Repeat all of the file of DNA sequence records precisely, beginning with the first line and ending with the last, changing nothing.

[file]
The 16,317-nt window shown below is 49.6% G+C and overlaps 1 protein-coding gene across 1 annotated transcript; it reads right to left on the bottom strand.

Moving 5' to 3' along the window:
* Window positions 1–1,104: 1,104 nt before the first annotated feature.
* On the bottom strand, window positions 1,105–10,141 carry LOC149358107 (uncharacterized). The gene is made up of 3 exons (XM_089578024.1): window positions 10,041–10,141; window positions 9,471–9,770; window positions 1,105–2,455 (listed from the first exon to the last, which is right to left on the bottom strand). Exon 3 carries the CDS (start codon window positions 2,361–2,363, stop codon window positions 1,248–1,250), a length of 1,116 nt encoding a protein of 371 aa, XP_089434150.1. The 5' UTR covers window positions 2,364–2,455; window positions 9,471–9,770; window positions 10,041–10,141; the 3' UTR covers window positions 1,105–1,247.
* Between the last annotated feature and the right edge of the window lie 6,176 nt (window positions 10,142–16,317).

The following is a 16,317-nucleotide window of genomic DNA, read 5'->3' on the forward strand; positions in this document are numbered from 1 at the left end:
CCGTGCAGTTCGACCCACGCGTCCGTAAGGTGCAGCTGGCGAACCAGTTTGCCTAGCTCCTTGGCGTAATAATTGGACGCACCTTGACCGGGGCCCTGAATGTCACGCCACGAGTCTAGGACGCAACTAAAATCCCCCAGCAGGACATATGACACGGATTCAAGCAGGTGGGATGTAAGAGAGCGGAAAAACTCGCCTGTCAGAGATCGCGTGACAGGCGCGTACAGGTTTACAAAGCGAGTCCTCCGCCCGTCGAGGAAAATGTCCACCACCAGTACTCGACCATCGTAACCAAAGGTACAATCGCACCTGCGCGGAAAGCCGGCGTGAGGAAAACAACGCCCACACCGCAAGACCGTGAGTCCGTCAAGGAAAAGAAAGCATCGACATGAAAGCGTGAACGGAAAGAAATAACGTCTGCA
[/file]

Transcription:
The 16,317-nt window shown below is 49.6% G+C and overlaps 1 protein-coding gene across 1 annotated transcript; it reads right to left on the bottom strand.

Moving 5' to 3' along the window:
* Window positions 1–1,104: 1,104 nt before the first annotated feature.
* On the bottom strand, window positions 1,105–10,141 carry LOC149358107 (uncharacterized). The gene is made up of 3 exons (XM_089578024.1): window positions 10,041–10,141; window positions 9,471–9,770; window positions 1,105–2,455 (listed from the first exon to the last, which is right to left on the bottom strand). Exon 3 carries the CDS (start codon window positions 2,361–2,363, stop codon window positions 1,248–1,250), a length of 1,116 nt encoding a protein of 371 aa, XP_089434150.1. The 5' UTR covers window positions 2,364–2,455; window positions 9,471–9,770; window positions 10,041–10,141; the 3' UTR covers window positions 1,105–1,247.
* Between the last annotated feature and the right edge of the window lie 6,176 nt (window positions 10,142–16,317).

The following is a 16,317-nucleotide window of genomic DNA, read 5'->3' on the forward strand; positions in this document are numbered from 1 at the left end:
CCGTGCAGTTCGACCCACGCGTCCGTAAGGTGCAGCTGGCGAACCAGTTTGCCTAGCTCCTTGGCGTAATAATTGGACGCACCTTGACCGGGGCCCTGAATGTCACGCCACGAGTCTAGGACGCAACTAAAATCCCCCAGCAGGACATATGACACGGATTCAAGCAGGTGGGATGTAAGAGAGCGGAAAAACTCGCCTGTCAGAGATCGCGTGACAGGCGCGTACAGGTTTACAAAGCGAGTCCTCCGCCCGTCGAGGAAAATGTCCACCACCAGTACTCGACCATCGTAACCAAAGGTACAATCGCACCTGCGCGGAAAGCCGGCGTGAGGAAAACAACGCCCACACCGCAAGACCGTGAGTCCGTCAAGGAAAAGAAAGCATCGACATGAAAGCGTGAACGGAAAGAAATAACGTCTGCA